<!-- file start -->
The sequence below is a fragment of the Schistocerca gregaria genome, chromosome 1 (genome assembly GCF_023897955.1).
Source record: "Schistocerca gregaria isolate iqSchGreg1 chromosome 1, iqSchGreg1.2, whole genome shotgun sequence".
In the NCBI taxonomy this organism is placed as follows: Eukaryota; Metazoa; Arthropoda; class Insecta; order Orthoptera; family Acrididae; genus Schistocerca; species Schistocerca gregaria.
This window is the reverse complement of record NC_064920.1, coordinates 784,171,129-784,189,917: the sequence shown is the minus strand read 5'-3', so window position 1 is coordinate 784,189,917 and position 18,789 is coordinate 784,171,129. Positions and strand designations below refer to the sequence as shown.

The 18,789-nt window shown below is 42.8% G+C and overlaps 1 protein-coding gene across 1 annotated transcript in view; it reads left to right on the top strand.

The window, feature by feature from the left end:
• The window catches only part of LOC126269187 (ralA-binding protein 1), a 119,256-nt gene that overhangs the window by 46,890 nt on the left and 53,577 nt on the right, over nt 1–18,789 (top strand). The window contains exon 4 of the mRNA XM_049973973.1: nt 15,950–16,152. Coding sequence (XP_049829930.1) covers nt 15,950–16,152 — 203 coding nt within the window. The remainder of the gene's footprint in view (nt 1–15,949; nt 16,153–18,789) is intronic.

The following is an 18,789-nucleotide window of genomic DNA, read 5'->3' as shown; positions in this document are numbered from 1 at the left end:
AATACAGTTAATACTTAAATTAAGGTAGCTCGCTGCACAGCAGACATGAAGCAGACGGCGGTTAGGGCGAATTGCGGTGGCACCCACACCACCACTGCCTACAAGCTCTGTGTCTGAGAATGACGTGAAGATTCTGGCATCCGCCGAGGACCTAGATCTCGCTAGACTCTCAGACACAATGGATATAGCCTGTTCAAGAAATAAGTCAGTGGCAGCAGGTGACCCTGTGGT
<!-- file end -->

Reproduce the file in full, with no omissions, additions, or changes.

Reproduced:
The sequence below is a fragment of the Schistocerca gregaria genome, chromosome 1 (genome assembly GCF_023897955.1).
Source record: "Schistocerca gregaria isolate iqSchGreg1 chromosome 1, iqSchGreg1.2, whole genome shotgun sequence".
In the NCBI taxonomy this organism is placed as follows: Eukaryota; Metazoa; Arthropoda; class Insecta; order Orthoptera; family Acrididae; genus Schistocerca; species Schistocerca gregaria.
This window is the reverse complement of record NC_064920.1, coordinates 784,171,129-784,189,917: the sequence shown is the minus strand read 5'-3', so window position 1 is coordinate 784,189,917 and position 18,789 is coordinate 784,171,129. Positions and strand designations below refer to the sequence as shown.

The 18,789-nt window shown below is 42.8% G+C and overlaps 1 protein-coding gene across 1 annotated transcript in view; it reads left to right on the top strand.

The window, feature by feature from the left end:
• The window catches only part of LOC126269187 (ralA-binding protein 1), a 119,256-nt gene that overhangs the window by 46,890 nt on the left and 53,577 nt on the right, over nt 1–18,789 (top strand). The window contains exon 4 of the mRNA XM_049973973.1: nt 15,950–16,152. Coding sequence (XP_049829930.1) covers nt 15,950–16,152 — 203 coding nt within the window. The remainder of the gene's footprint in view (nt 1–15,949; nt 16,153–18,789) is intronic.

The following is an 18,789-nucleotide window of genomic DNA, read 5'->3' as shown; positions in this document are numbered from 1 at the left end:
AATACAGTTAATACTTAAATTAAGGTAGCTCGCTGCACAGCAGACATGAAGCAGACGGCGGTTAGGGCGAATTGCGGTGGCACCCACACCACCACTGCCTACAAGCTCTGTGTCTGAGAATGACGTGAAGATTCTGGCATCCGCCGAGGACCTAGATCTCGCTAGACTCTCAGACACAATGGATATAGCCTGTTCAAGAAATAAGTCAGTGGCAGCAGGTGACCCTGTGGT